Cities and states are stepping up energy disclosure requirements. Several cities and a few states in the U.S. have established policies requiring sustainability benchmarking and disclosure for large buildings. All cities and states that require benchmarking call for the use of ENERGY STAR Portfolio Manager, a free online software tool created by the U.S. EPA.  Kevin Tagle, Vice President at Meissner Jacquét, ensures that the company’s real estate management staff is kept abreast of the changing governmental policies, such as California’s Nonresidential Building Energy Use Disclosure Program (AB 1103).  Besides the requirement to conform, Kevin says that “property owners should view the bill as an opportunity to take advantage of available energy rebates / incentives.”

Commercial real estate occupants and tenants are demanding green. “Green building is fundamentally altering real estate market dynamics – the nature of the product demanded by tenants, constructed by developers, required by governments and favored by capital providers,” according to RREEF Research.  RREEF goes on to say, “The upshot will be a redefinition of what constitutes Class A (high end) properties and even institutional-quality real estate.”

Real estate investment funds are developing sustainability reporting requirements. Increasingly more investors realize that social and environmental factors have an impact on the value of a commercial real estate property, and there is growing interest in sustainable buildings. Real Estate investment fund organizations are developing comprehensive reporting systems, suitable benchmarking methods for energy consumption, and pollutant emissions.

There are sustainability Tax incentives too. Government agencies, utilities and others offer a variety of tax credits, rebates and other incentives to support energy efficiency, encourage the use of renewable energy sources, and support efforts to conserve energy and reduce pollution. The rating and evaluation of the impact these sustainable solutions make has developed into an industry in itself. Premier methods of assessment include BREEAM and LEED.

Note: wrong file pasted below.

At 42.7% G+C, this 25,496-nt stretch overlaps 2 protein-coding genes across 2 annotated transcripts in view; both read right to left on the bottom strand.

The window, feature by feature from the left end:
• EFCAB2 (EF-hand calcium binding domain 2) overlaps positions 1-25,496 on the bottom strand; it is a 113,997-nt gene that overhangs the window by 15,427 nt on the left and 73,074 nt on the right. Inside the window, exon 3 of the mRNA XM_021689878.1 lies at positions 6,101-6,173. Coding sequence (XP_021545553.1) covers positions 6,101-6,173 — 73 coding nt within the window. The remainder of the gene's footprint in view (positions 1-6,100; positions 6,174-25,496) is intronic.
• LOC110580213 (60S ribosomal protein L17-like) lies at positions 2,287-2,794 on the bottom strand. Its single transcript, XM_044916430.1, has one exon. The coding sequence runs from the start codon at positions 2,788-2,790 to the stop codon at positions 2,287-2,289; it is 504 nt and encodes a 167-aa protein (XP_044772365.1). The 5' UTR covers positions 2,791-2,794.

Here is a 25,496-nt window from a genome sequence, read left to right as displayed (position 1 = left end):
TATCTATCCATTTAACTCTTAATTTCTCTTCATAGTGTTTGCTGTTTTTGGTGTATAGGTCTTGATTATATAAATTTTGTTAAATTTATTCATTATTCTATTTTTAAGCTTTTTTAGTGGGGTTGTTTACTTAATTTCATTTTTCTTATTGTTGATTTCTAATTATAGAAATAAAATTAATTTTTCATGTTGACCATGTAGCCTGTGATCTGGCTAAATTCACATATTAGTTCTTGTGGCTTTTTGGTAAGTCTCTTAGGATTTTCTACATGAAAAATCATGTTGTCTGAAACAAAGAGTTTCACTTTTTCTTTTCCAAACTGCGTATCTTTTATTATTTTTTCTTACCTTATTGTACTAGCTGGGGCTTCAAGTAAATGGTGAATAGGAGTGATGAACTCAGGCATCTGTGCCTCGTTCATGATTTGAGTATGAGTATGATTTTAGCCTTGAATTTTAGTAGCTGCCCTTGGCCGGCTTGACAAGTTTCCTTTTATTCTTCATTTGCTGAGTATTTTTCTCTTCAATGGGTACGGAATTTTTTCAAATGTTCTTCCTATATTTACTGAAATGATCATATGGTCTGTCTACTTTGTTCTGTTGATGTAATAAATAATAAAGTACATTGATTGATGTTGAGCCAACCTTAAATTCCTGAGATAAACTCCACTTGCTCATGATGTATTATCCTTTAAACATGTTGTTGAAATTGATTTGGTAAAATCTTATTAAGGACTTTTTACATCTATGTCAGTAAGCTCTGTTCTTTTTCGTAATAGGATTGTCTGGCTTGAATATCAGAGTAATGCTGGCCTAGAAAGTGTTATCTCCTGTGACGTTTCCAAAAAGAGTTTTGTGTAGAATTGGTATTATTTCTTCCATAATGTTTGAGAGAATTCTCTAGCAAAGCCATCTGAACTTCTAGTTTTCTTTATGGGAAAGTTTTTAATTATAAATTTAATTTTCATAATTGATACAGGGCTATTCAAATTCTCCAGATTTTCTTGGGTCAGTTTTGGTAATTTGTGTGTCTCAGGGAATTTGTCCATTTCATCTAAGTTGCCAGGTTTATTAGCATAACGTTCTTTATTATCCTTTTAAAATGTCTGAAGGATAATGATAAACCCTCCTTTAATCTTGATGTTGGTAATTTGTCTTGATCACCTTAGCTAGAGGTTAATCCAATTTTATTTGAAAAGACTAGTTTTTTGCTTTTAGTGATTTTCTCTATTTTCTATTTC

Commercial Real Estate Asset Managers are using green strategies to reduce costs. With comprehensive green asset management, operating costs go down, tax credit opportunities are available, environmental hazards are decreased, occupant utility savings improve, and potential tenants are drawn to the allure of a healthy, green work environment.

Finally, growing empirical evidence is showing that there is long-term value in “going green”.  Data shows that it pays by meeting regulatory compliance, mitigating overall risk, garnering real savings in materials, and reducing health risks. It’s also the environmentally responsible thing to do.

Sources:

  • World Green Building Trends – by McGraw Hill Construction and United Technologies
  • 8 Reasons Sustainability Trends Are Driving Commercial Real Estate Value – by National Real Estate Investor
  • California Energy Commission, Nonresidential Building Energy Use Disclosure Program (AB 1103)